Giuliani rises above the devastation of Manhattan

The Mayor
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Rudy Giuliani, Mayor of New York for the last eight years, is a lame duck politically. Term-limit laws mean he must stand down at the end of this year. But his performance during the terrible last hours in the city since the collapse of the twin towers has many residents wishing he could stay.

Mr Giuliani, whose reputation had dimmed in recent months because of a messy divorce, illness from prostate cancer and his withdrawal last year from the US Senate race, has once more shown what he is good at: acting as cheerleader, grief counsellor, consoler and, above all, crisis manager in a city that has been struck by almost unthinkable tragedy.

He himself was only a few doors away from the twin towers just minutes before the first one collapsed and was whisked to safety. Many of the most senior members of his fire department perished in the implosion of glass and masonry. They were his friends.

Mr Giuliani is known for his firmness of hand. He has not hesitated in sealing off five square miles of lower Manhattan to ensure maximum freedom for the rescue effort. He has pledged maximum penalties for anyone who tries to take advantage of the crisis, for instance by pushing up retail prices. And he has promised to crack down on any reprisals against minority groups stemming from the attacks.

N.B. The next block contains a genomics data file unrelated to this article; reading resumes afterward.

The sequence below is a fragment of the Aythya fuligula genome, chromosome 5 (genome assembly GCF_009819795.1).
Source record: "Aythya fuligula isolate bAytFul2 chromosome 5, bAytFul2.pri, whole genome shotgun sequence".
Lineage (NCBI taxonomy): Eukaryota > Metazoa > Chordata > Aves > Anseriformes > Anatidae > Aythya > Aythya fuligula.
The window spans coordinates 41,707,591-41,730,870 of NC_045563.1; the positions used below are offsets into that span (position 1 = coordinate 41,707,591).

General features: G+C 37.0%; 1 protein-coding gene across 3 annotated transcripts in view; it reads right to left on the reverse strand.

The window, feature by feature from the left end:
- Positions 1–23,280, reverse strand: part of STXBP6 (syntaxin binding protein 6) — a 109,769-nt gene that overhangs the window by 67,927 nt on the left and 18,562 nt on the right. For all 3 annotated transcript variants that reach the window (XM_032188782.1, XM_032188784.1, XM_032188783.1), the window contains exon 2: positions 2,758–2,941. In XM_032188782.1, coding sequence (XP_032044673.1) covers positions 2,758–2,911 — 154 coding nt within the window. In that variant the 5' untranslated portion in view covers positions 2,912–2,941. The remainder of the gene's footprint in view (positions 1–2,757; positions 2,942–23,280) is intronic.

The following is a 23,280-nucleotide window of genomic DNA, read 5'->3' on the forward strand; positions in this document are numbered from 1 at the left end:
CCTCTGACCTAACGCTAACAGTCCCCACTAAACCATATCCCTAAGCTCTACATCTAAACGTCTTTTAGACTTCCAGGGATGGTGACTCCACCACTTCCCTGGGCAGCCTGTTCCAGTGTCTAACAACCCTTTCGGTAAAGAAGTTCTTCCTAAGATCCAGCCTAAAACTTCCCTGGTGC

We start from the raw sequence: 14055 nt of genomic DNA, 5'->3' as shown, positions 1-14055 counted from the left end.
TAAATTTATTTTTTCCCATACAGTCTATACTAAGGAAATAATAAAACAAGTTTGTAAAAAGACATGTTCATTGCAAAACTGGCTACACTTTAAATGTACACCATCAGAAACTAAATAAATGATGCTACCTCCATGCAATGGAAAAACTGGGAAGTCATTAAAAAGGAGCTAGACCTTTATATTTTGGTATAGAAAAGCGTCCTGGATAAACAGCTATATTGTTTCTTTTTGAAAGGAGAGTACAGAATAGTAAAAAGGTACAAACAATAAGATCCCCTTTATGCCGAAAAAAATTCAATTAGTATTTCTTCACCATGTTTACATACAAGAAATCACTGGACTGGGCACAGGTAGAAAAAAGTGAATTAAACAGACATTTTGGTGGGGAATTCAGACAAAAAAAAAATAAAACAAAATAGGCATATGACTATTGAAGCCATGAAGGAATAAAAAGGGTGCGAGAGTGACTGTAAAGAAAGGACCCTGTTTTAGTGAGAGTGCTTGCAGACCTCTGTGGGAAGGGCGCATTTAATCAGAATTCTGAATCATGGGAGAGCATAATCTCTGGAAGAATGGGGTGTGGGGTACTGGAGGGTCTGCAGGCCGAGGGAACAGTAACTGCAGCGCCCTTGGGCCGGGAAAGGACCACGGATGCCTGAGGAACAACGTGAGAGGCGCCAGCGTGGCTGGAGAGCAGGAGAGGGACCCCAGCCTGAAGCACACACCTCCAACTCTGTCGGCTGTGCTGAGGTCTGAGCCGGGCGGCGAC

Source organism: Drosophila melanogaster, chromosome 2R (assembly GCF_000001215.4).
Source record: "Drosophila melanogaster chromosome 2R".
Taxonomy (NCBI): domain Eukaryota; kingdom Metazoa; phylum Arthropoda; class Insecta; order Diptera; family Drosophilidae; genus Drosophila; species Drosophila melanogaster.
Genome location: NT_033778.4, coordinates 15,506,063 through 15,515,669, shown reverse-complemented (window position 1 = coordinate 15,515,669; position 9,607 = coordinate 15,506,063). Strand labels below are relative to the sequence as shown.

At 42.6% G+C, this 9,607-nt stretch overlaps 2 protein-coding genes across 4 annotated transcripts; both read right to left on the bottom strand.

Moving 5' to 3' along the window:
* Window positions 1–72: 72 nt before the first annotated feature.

He has also tried to invoke the indomitable spirit of New Yorkers by speaking already of his determination to see the city rebuild itself. "We're not only going to rebuild, we're going to come out stronger than we were before, and in addition to having wonderful people in the city ... we also have the strongest business community of anywhere in the world, and we're going to call on them."

He added that he was already having meetings with representatives of the hotel, restaurant and tourist industries to discuss ways to repair New York's reputation and bring back visitors.

In these times, few will begrudge giving the Mayor, who is a Republican, his due. All the candidates in the race to replace him – primary elections for Democrats and Republicans were meant to happen on Tuesday but were suspended – were by his side for the television cameras on Wednesday. Tom Brokaw, the liberal-minded anchor of the NBC network, said on the air: "If there was a vote for the Mayor of New York today and Giuliani were allowed to win, he would win by a landslide."

Particularly anxious to stamp out any racial backlash in the city, Mr Giuliani told reporters: "Nobody should attack anyone else for racial, ethnic, religious reasons."

He added that that the attack on the World Trade Centre showed "the insane, sick hatred of people for another group of people... It would be really horrible if New Yorkers practised any form of that".